• Think smart when it comes to toppings: Crackers may be the go-to soup topping, but there are other options that will add crunch or flavor to your soup, with some nutritional benefits to boot. If you are looking for a crunchy topping, try toasted whole wheat bread sliced into cubes or whole grain tortillas sliced into strips, misted with oil and placed under the broiler until crispy, or whole wheat bread crumbs are a great option, as well, and very easy! For creamy toppings, try nonfat plain Greek yogurt instead of sour cream or reduced-fat finely shredded cheese (the more finely it’s shredded, the less you’ll use). Avocados work great to add creaminess, as well, plus they are a fruit… BONUS! Also, fresh herbs such as basil or cilantro are always great to add as a final, flavorful touch to your favorite soup. Adding any veggies as toppings, not only add eye appeal, but also nutrition, of course!

     

    Below is my favorite soup recipe for this season!

    Squash and Fennel Soup with Candied Pumpkin Seeds

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    Squash and Fennel Soup with Candied Pumpkin Seeds
    Author: 
    Serves: 4
     
    Ingredients
    • Ingredients for the Soup:
    • 2 pounds winter squash, such as butternut
    • 2 medium bulbs fennel (I reduced this amount due to personal preference)
    • 4 tablespoons olive oil
    • 2 teaspoons fennel seeds (I reduced this amount due to personal preference)
    • 4 tablespoons butter
    • 2 cups sliced onions
    • 1 tablespoon fresh thyme leaves
    • 2 dried red chiles de arbol, or a fat pinch of crushed red pepper flakes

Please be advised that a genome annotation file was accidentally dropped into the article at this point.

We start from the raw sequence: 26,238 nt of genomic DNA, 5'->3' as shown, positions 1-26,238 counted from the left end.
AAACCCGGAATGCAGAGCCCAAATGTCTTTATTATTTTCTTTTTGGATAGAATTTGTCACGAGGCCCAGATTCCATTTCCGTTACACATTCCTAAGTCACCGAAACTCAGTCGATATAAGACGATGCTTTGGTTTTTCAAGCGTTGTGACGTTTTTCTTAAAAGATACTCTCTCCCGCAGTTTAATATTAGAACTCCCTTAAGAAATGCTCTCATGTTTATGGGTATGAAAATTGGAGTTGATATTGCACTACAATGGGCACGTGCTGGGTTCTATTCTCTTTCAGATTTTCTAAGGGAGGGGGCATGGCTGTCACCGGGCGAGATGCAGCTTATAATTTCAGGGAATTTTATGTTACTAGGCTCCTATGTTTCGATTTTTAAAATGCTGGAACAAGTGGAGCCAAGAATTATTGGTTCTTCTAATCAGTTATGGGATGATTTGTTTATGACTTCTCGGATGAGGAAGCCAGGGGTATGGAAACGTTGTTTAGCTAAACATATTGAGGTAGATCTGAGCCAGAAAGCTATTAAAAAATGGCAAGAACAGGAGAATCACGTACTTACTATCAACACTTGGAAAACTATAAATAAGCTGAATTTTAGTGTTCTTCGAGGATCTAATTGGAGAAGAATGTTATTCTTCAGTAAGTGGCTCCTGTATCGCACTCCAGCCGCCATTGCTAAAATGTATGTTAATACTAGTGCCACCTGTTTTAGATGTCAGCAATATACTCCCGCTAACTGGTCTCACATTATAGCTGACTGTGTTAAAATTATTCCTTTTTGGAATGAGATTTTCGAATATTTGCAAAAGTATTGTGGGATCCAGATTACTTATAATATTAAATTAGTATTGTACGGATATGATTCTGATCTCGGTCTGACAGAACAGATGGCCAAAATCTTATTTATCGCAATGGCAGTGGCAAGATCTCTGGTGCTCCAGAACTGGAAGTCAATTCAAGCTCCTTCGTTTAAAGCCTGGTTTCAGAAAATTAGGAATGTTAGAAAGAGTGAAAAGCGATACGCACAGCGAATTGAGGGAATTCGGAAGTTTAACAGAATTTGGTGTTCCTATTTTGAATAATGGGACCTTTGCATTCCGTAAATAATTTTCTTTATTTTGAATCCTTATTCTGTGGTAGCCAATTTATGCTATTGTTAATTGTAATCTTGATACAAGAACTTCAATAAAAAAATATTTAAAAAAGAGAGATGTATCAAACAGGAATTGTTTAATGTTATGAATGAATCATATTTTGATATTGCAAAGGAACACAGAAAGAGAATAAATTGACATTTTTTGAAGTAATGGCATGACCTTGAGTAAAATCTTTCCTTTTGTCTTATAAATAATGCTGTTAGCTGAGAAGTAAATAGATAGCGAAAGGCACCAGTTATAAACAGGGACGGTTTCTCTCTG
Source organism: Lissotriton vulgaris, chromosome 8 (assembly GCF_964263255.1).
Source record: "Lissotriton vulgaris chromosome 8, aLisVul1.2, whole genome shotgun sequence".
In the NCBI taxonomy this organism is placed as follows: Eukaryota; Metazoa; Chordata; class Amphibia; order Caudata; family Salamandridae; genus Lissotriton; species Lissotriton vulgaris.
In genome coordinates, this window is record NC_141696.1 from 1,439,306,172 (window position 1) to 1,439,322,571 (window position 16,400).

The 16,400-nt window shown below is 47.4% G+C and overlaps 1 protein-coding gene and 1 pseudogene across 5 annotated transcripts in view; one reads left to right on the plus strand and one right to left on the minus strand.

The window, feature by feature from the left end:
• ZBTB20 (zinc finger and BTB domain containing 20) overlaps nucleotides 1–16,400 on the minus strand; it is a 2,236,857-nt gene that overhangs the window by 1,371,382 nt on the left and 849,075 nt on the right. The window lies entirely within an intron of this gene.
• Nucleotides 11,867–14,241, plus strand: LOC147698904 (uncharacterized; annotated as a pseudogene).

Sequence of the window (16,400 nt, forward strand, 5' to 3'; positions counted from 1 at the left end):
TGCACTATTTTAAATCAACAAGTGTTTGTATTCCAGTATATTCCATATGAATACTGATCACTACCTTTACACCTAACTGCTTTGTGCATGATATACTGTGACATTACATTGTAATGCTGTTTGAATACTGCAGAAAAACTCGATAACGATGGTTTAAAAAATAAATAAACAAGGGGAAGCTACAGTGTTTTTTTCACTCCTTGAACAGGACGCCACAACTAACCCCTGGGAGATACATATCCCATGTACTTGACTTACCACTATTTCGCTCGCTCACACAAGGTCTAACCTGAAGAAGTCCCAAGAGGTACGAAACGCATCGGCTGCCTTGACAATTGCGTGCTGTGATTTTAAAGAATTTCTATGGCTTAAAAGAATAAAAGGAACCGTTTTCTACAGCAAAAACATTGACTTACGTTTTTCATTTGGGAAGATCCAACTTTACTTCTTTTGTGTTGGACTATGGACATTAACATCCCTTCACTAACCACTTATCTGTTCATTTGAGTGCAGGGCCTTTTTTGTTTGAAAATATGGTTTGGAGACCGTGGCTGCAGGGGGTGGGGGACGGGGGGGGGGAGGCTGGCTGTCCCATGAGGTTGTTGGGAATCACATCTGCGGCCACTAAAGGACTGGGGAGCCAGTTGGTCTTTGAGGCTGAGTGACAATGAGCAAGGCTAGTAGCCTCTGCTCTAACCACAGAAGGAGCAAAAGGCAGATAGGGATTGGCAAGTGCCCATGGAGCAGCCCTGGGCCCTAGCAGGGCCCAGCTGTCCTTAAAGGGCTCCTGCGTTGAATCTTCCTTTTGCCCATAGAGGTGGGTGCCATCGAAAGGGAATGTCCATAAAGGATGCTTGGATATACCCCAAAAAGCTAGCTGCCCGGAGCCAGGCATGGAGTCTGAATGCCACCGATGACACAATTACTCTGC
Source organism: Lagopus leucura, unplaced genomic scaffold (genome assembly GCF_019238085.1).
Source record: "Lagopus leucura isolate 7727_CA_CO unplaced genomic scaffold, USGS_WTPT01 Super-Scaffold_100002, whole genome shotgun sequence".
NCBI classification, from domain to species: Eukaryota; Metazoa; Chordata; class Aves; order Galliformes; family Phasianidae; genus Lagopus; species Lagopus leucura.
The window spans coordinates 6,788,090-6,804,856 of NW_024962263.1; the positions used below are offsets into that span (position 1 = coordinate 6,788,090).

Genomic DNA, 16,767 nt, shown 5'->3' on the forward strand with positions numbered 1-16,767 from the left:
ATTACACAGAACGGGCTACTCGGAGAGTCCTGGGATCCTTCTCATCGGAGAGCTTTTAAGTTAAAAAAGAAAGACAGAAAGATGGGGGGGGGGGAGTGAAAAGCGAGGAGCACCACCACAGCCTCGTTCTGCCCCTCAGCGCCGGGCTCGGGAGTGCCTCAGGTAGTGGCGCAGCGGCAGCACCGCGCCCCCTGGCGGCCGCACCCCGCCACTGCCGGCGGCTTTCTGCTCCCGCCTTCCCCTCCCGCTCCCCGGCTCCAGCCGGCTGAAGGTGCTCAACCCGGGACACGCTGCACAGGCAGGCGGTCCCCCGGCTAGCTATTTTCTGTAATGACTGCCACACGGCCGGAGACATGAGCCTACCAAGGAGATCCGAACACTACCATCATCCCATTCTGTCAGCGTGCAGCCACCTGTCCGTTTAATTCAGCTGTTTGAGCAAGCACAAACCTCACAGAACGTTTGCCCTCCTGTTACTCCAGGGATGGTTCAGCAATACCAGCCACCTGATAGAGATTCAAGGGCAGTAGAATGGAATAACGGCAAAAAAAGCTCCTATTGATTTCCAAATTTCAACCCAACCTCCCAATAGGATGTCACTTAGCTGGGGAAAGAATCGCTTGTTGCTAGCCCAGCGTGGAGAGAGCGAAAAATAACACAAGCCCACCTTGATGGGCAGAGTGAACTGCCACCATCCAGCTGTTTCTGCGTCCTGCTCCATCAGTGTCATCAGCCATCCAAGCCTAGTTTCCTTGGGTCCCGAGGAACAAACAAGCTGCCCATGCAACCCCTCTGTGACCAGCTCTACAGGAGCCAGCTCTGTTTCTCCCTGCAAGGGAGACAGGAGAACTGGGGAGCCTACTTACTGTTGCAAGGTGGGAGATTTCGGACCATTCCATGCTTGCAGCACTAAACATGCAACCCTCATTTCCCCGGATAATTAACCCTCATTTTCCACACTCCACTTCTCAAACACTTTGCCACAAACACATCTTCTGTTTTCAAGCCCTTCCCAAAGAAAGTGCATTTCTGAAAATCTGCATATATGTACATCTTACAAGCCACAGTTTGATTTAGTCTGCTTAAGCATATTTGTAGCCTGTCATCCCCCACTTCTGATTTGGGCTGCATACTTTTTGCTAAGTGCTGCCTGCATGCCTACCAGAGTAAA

• 1 bay leaf
    • ¾ cup sherry
    • 8 cups water
    • ¼ cup Fat Free Greek Yogurt

    • Ingredients for the Pumpkin Seeds:
    • ½ cup raw pumpkin seeds
    • ¼ teaspoon ground cumin, or whole seeds ground
    • 1 tablespoon land o lakes light butter
    • 1 tablespoon sugar
    • Generous pinch each of cinnamon, paprika, and cayenne (small amount)
    • 1 teaspoon honey
    Instructions
    1. Heat the oven to 400°F. Peel and cut the squash into 1-inch wedges, discarding the peel and seeds. Peel and core the fennel and chop it up into equally-sized wedges. Drizzle with the olive oil and a pinch of salt and pepper, and then roast until soft and caramelized, about 35 minutes.
    2. In the meantime, toast the fennel seeds in a dry skillet until fragrant, then grind or pulverize in a mortar and pestle. Heat the butter over medium-high heat in a heavy, large pot (like a Dutch oven) until it foams, then add the seeds, onion, thyme, chiles, bay leaf, and a pinch of salt and pepper. Cook until the onions are soft and translucent, about 10 minutes.
    3. While the squash and fennel finish roasting, prepare the pumpkin seeds: melt the butter in a small skillet over medium heat, then add the seeds, sugar, spices, and a pinch of salt. Toss well to coat the seeds and cook until they begin to pop and color slightly, moving them around the pan often. Remove from the heat, wait 30 seconds, then add the honey and toss quickly to coat. Spread on a plate to cool.
    4. Combine the contents of the roasting pan with the onion in the heavy pot and pour in the sherry. Allow to reduce for a few minutes, then add the water and bring it to a boil. Simmer for 20 minutes. Transfer about a third of the solids to a blender (purée it in batches to ensure the perfect consistency) and add ½ cup or so of the liquid. Turn on at low speed until the solids are completely puréed, then add another ½ cup of broth and turn the speed to high, adding liquid little by little until the soup has the consistency of heavy cream. Blend for at least a full minute on high speed. Follow this process for the rest of the soup.
    5. Serve the soup with some Greek yogurt spooned in, and topped with scattered pumpkin seeds.

    Happy soup making! The weather outside may add a chill, but this is sure to take that away, Honestly speaking, would soup taste so good if it was warm out? Nope, that’s for sure, so be thankful for the cold weather… I guess, okay maybe not thankful – that’s a bit far – rather make the best of it.

    Peace and Wellness,

    Ashley
    Coborn’s Supermarket Dietitian